Sorta-Montessori : Toddler Water Play Skills Bin (a sensory bin alternative) | The Speckled Goat: Sorta-Montessori : Toddler Water Play Skills Bin (a sensory bin alternative)


Sorta-Montessori : Toddler Water Play Skills Bin (a sensory bin alternative)

We have been (imperfectly, sort of) following a Montessori-style philosophy with our toddler for almost a year now.

While we don't follow all the "rules," (our toddler sleeps in a pak n play, not a floor bed; we have many plastic toys; he uses a high chair for meals...), some Montessori principles are practical, helpful for our family, and fit with our parenting style. So we use those, and toss the ideas that don't work for us.

One thing that is technically not a Montessori activity is sensory bins.

If you're not familiar, a sensory bin is a container with a base material like sand, corn, slime, water... and then some objects or manipulatives for a child to use to interact with the base material. They're super popular, often very engaging for kiddos, and can range from simple to very, very elaborate.

There are millions of ideas out there for really awesome sensory bins.

But generally, they're not really Montessori.


Well, Montessori tries to isolate skills and senses, and focuses on meaningful work. Sensory bins usually engage multiple senses and are geared towards teaching multiple skills or are created just for a fun experience.

I'm definitely not saying I don't think sensory bins are awesome. They totally are. And even though they don't really "count" as a Montessori activity, we use them a lot!

But every now and again, I try to think of my sensory bins as a skills bin-- I try to focus on a specific skill, rather than a theme or fun experience. Sort of more Montessori.

I have some stuff that I use for a water play sensory bin. I switch out materials based on what Evert's showing interest in, but here are some of the things I keep around for our water play bin :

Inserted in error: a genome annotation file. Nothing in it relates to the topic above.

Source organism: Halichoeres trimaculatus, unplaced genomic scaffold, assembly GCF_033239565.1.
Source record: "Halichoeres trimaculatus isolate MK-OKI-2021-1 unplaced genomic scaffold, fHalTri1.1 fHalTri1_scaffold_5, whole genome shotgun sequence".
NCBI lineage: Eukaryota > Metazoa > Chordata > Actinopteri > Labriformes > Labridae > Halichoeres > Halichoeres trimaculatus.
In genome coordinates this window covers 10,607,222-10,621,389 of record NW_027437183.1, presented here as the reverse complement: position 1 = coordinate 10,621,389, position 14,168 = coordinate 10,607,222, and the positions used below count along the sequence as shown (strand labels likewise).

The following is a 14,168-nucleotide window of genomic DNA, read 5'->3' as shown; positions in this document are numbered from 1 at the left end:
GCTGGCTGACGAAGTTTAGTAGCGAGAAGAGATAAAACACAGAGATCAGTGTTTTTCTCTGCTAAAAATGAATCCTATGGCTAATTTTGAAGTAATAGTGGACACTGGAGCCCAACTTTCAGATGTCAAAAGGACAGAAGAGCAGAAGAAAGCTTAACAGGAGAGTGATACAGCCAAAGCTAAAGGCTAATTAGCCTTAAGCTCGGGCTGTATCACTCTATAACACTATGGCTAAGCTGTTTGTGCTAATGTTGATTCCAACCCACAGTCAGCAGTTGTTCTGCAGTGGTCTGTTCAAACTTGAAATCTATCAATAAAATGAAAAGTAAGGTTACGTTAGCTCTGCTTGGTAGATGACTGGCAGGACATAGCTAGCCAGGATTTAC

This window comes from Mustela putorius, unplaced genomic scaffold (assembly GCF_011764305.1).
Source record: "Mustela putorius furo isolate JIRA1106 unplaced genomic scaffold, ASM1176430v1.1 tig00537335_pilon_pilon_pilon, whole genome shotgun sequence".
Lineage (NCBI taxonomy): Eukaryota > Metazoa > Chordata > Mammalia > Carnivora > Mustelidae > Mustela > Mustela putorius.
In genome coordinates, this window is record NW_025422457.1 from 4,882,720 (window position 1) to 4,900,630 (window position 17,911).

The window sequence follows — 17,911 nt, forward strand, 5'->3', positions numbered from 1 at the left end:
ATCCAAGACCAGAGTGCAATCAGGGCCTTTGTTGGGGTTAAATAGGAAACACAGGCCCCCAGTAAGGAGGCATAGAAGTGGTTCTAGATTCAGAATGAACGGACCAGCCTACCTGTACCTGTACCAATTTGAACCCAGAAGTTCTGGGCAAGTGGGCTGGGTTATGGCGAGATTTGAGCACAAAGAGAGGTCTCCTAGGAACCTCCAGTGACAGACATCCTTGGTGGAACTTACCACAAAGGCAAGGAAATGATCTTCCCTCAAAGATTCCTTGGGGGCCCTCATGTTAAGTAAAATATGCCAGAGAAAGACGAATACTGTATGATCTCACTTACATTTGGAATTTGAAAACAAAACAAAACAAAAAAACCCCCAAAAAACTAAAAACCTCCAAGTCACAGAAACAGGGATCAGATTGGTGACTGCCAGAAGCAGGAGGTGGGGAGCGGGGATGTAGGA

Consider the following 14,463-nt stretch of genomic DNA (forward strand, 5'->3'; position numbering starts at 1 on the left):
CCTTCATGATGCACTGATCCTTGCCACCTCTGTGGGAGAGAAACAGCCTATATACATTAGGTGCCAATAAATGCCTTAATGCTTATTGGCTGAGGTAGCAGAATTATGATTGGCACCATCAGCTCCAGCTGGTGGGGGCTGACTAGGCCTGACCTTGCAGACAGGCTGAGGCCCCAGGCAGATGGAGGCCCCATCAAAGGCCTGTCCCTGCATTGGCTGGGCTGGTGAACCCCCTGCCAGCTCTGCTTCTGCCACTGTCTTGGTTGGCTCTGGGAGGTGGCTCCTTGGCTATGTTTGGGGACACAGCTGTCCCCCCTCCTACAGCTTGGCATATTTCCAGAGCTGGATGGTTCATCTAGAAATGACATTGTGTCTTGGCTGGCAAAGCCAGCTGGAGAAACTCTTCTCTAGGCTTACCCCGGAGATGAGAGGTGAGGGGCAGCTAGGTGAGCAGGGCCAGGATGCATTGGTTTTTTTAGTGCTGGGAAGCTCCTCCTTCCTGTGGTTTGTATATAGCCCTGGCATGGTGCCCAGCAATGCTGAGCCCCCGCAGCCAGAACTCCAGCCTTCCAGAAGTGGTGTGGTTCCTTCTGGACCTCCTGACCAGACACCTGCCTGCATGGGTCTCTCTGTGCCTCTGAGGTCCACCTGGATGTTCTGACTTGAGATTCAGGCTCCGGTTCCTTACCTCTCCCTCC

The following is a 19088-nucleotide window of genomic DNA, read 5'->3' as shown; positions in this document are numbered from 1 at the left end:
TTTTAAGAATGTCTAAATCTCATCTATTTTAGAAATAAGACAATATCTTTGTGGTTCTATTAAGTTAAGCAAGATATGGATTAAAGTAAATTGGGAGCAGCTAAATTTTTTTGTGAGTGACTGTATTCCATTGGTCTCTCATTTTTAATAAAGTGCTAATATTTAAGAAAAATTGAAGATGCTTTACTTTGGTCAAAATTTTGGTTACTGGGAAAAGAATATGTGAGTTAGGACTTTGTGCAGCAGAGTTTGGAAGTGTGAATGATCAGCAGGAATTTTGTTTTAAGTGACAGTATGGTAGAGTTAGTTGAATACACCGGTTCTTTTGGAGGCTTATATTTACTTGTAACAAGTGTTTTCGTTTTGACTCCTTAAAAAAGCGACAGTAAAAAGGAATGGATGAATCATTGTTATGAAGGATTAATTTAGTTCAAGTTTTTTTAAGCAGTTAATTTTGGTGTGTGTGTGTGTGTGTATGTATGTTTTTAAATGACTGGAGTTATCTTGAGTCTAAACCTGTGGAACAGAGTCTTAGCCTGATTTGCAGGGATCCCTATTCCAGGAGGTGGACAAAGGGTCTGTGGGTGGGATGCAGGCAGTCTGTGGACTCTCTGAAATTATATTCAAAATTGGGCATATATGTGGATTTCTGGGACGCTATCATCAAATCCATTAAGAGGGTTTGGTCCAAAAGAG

Decorative Rocks
Small spoons
Measuring cups
Cups of various sizes
Bowls of various size
Rubber duckies
Rubber fish bath toys
Pool noodle pieces
Plastic coffee creamer containers (they have cool spouts!)

All fun sensory bin things.

But when I want to make my sensory bin into a skills bin, I isolate the skill I'm trying to emphasize.

With my water play bin, a natural skill to work on is pouring liquids.

So I'll focus on just tools to use for pouring. Cups, scoops, bowls, funnels, spoons. And then maybe I'll add a couple toys to add a little variety (and I've found that when Evert starts losing interest pouring water, if I suggest he pour water on a toy, he gets into it again).

When we can work on water pouring outside, I don't even use a bin, just a bunch of big bowls or containers, since there's no reason to contain the water for long.

When we are inside (typically because the weather isn't ideal for outdoor play), I put the bin in our shower and let him go to town. Sometimes I add a couple drops of food coloring to the water so that it's a little easier to see against the white shower walls and floor.

It's a super subtle difference between a skills bin and a sensory bin, really, but I do think it makes a difference in Evert's ability to concentrate. He tends to move from one manipulative to another pretty quickly when there's a lot of variety, but when things are more focused on one skill or activity, he spends more time concentrating and performing the skill over and over.

That said, sensory bins are still a weekly activity around here- we really enjoy both sensory bins and skills bins!

Stay tuned for more sensory bin and skills bin fun!

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